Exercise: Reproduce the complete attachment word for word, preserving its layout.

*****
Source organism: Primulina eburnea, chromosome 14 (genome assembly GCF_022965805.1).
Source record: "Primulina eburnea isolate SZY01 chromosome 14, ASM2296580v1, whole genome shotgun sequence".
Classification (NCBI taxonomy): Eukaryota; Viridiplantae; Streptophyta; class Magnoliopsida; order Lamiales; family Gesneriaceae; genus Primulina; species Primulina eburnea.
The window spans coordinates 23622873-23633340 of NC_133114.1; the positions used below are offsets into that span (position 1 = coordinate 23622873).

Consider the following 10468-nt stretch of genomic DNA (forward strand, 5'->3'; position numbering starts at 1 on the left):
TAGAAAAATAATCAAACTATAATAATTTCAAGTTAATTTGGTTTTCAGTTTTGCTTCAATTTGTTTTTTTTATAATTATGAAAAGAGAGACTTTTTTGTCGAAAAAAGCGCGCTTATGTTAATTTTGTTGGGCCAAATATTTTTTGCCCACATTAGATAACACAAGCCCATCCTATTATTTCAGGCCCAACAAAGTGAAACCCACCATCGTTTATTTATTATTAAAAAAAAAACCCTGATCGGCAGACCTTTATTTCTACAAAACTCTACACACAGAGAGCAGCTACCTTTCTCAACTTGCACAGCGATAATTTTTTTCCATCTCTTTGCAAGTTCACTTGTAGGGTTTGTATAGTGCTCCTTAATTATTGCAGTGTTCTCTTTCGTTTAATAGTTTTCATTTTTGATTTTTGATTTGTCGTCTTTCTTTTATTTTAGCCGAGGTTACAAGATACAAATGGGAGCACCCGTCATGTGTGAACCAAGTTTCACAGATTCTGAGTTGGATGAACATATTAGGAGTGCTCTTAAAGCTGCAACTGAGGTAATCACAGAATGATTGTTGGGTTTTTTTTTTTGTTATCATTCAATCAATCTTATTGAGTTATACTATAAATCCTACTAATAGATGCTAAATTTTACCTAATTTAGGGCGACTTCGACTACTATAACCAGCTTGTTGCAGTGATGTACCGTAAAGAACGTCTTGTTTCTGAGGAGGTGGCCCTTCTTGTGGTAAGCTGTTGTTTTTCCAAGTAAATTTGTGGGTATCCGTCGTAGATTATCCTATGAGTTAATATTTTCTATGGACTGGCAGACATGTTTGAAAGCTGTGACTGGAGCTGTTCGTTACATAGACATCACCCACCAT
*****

Source organism: Primulina eburnea, chromosome 14 (genome assembly GCF_022965805.1).
Source record: "Primulina eburnea isolate SZY01 chromosome 14, ASM2296580v1, whole genome shotgun sequence".
Classification (NCBI taxonomy): Eukaryota; Viridiplantae; Streptophyta; class Magnoliopsida; order Lamiales; family Gesneriaceae; genus Primulina; species Primulina eburnea.
The window spans coordinates 23622873-23633340 of NC_133114.1; the positions used below are offsets into that span (position 1 = coordinate 23622873).

Consider the following 10468-nt stretch of genomic DNA (forward strand, 5'->3'; position numbering starts at 1 on the left):
TAGAAAAATAATCAAACTATAATAATTTCAAGTTAATTTGGTTTTCAGTTTTGCTTCAATTTGTTTTTTTTATAATTATGAAAAGAGAGACTTTTTTGTCGAAAAAAGCGCGCTTATGTTAATTTTGTTGGGCCAAATATTTTTTGCCCACATTAGATAACACAAGCCCATCCTATTATTTCAGGCCCAACAAAGTGAAACCCACCATCGTTTATTTATTATTAAAAAAAAAACCCTGATCGGCAGACCTTTATTTCTACAAAACTCTACACACAGAGAGCAGCTACCTTTCTCAACTTGCACAGCGATAATTTTTTTCCATCTCTTTGCAAGTTCACTTGTAGGGTTTGTATAGTGCTCCTTAATTATTGCAGTGTTCTCTTTCGTTTAATAGTTTTCATTTTTGATTTTTGATTTGTCGTCTTTCTTTTATTTTAGCCGAGGTTACAAGATACAAATGGGAGCACCCGTCATGTGTGAACCAAGTTTCACAGATTCTGAGTTGGATGAACATATTAGGAGTGCTCTTAAAGCTGCAACTGAGGTAATCACAGAATGATTGTTGGGTTTTTTTTTTTGTTATCATTCAATCAATCTTATTGAGTTATACTATAAATCCTACTAATAGATGCTAAATTTTACCTAATTTAGGGCGACTTCGACTACTATAACCAGCTTGTTGCAGTGATGTACCGTAAAGAACGTCTTGTTTCTGAGGAGGTGGCCCTTCTTGTGGTAAGCTGTTGTTTTTCCAAGTAAATTTGTGGGTATCCGTCGTAGATTATCCTATGAGTTAATATTTTCTATGGACTGGCAGACATGTTTGAAAGCTGTGACTGGAGCTGTTCGTTACATAGACATCACCCACCAT